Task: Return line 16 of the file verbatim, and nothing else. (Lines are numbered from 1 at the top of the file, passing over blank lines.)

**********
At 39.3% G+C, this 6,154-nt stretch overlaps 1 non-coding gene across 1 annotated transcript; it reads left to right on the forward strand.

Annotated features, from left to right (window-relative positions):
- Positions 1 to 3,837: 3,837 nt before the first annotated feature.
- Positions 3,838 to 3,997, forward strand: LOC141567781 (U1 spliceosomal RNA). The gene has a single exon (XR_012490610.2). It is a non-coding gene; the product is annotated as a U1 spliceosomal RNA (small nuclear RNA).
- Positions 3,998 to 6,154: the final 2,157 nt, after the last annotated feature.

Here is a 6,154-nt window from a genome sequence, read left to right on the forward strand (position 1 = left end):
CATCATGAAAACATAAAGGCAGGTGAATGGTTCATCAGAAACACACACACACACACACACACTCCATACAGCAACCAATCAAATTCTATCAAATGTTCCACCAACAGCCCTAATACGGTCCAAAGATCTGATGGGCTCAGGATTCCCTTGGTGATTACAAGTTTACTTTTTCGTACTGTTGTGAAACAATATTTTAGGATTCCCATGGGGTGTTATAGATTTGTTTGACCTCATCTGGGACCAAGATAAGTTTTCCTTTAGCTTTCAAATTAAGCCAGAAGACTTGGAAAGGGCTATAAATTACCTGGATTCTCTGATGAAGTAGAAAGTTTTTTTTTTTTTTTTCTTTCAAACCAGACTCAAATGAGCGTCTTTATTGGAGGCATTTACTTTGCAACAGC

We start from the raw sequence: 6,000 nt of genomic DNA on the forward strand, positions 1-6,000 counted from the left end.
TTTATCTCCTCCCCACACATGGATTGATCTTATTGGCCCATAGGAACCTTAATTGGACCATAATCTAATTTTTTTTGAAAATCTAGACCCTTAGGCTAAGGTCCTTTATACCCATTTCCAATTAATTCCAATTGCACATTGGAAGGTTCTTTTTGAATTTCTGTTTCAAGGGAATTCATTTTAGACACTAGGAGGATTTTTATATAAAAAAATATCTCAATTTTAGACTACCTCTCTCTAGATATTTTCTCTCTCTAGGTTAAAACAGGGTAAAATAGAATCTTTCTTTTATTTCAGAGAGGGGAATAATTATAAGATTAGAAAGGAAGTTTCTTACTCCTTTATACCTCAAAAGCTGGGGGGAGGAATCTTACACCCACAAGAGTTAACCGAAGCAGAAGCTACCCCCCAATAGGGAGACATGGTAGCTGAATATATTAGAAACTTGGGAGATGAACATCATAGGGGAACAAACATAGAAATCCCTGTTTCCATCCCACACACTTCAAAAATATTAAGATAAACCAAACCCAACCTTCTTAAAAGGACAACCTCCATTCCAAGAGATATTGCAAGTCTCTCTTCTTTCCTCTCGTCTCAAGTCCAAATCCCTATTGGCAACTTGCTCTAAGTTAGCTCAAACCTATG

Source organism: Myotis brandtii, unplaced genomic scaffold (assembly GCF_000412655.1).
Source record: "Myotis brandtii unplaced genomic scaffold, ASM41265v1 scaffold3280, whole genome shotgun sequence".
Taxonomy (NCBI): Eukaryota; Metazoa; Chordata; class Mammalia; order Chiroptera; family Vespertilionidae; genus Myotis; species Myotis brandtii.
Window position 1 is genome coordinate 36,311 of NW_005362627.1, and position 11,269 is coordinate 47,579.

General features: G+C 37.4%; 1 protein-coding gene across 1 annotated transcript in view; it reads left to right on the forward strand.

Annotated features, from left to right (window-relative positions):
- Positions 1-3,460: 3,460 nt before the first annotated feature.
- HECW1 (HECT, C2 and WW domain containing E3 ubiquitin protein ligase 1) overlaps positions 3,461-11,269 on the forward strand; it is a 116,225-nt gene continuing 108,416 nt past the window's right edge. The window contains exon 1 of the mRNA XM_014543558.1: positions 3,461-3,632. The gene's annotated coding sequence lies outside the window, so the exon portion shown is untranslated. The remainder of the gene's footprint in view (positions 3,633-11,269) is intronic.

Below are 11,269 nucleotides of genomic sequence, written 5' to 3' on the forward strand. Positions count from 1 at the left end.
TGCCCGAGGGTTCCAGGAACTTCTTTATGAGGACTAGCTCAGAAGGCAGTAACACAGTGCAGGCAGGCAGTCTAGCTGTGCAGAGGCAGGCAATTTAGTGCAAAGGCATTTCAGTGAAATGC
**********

- Positions 1-3,460: 3,460 nt before the first annotated feature.